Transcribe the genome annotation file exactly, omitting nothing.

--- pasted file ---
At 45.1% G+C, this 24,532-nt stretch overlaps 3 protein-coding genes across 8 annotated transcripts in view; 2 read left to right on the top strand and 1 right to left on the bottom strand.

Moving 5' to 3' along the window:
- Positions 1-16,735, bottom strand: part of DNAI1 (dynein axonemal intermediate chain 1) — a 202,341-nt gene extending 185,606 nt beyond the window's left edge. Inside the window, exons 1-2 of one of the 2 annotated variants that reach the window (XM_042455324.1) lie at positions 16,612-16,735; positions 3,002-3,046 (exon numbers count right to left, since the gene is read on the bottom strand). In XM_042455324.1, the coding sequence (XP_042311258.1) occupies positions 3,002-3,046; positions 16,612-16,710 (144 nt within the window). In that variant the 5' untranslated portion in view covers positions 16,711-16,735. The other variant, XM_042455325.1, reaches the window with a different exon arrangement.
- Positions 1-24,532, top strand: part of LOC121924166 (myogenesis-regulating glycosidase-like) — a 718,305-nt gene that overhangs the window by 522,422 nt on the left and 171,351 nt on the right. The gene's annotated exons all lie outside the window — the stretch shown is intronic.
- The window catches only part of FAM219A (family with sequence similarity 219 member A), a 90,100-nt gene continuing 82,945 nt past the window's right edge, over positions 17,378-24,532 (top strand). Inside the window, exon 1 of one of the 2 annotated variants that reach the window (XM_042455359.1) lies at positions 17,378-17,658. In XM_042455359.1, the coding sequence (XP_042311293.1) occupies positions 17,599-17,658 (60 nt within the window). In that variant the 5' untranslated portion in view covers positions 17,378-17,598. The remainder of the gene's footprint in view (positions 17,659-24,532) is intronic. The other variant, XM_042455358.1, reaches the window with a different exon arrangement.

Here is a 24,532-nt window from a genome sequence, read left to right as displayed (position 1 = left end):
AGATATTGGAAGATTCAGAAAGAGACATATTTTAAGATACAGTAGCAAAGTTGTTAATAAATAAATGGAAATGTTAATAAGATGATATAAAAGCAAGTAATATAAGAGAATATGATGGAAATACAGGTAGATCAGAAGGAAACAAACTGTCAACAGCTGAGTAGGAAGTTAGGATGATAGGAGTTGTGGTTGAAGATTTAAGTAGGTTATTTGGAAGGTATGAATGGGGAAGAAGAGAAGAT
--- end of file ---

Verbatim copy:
At 45.1% G+C, this 24,532-nt stretch overlaps 3 protein-coding genes across 8 annotated transcripts in view; 2 read left to right on the top strand and 1 right to left on the bottom strand.

Moving 5' to 3' along the window:
- Positions 1-16,735, bottom strand: part of DNAI1 (dynein axonemal intermediate chain 1) — a 202,341-nt gene extending 185,606 nt beyond the window's left edge. Inside the window, exons 1-2 of one of the 2 annotated variants that reach the window (XM_042455324.1) lie at positions 16,612-16,735; positions 3,002-3,046 (exon numbers count right to left, since the gene is read on the bottom strand). In XM_042455324.1, the coding sequence (XP_042311258.1) occupies positions 3,002-3,046; positions 16,612-16,710 (144 nt within the window). In that variant the 5' untranslated portion in view covers positions 16,711-16,735. The other variant, XM_042455325.1, reaches the window with a different exon arrangement.
- Positions 1-24,532, top strand: part of LOC121924166 (myogenesis-regulating glycosidase-like) — a 718,305-nt gene that overhangs the window by 522,422 nt on the left and 171,351 nt on the right. The gene's annotated exons all lie outside the window — the stretch shown is intronic.
- The window catches only part of FAM219A (family with sequence similarity 219 member A), a 90,100-nt gene continuing 82,945 nt past the window's right edge, over positions 17,378-24,532 (top strand). Inside the window, exon 1 of one of the 2 annotated variants that reach the window (XM_042455359.1) lies at positions 17,378-17,658. In XM_042455359.1, the coding sequence (XP_042311293.1) occupies positions 17,599-17,658 (60 nt within the window). In that variant the 5' untranslated portion in view covers positions 17,378-17,598. The remainder of the gene's footprint in view (positions 17,659-24,532) is intronic. The other variant, XM_042455358.1, reaches the window with a different exon arrangement.

Here is a 24,532-nt window from a genome sequence, read left to right as displayed (position 1 = left end):
AGATATTGGAAGATTCAGAAAGAGACATATTTTAAGATACAGTAGCAAAGTTGTTAATAAATAAATGGAAATGTTAATAAGATGATATAAAAGCAAGTAATATAAGAGAATATGATGGAAATACAGGTAGATCAGAAGGAAACAAACTGTCAACAGCTGAGTAGGAAGTTAGGATGATAGGAGTTGTGGTTGAAGATTTAAGTAGGTTATTTGGAAGGTATGAATGGGGAAGAAGAGAAGAT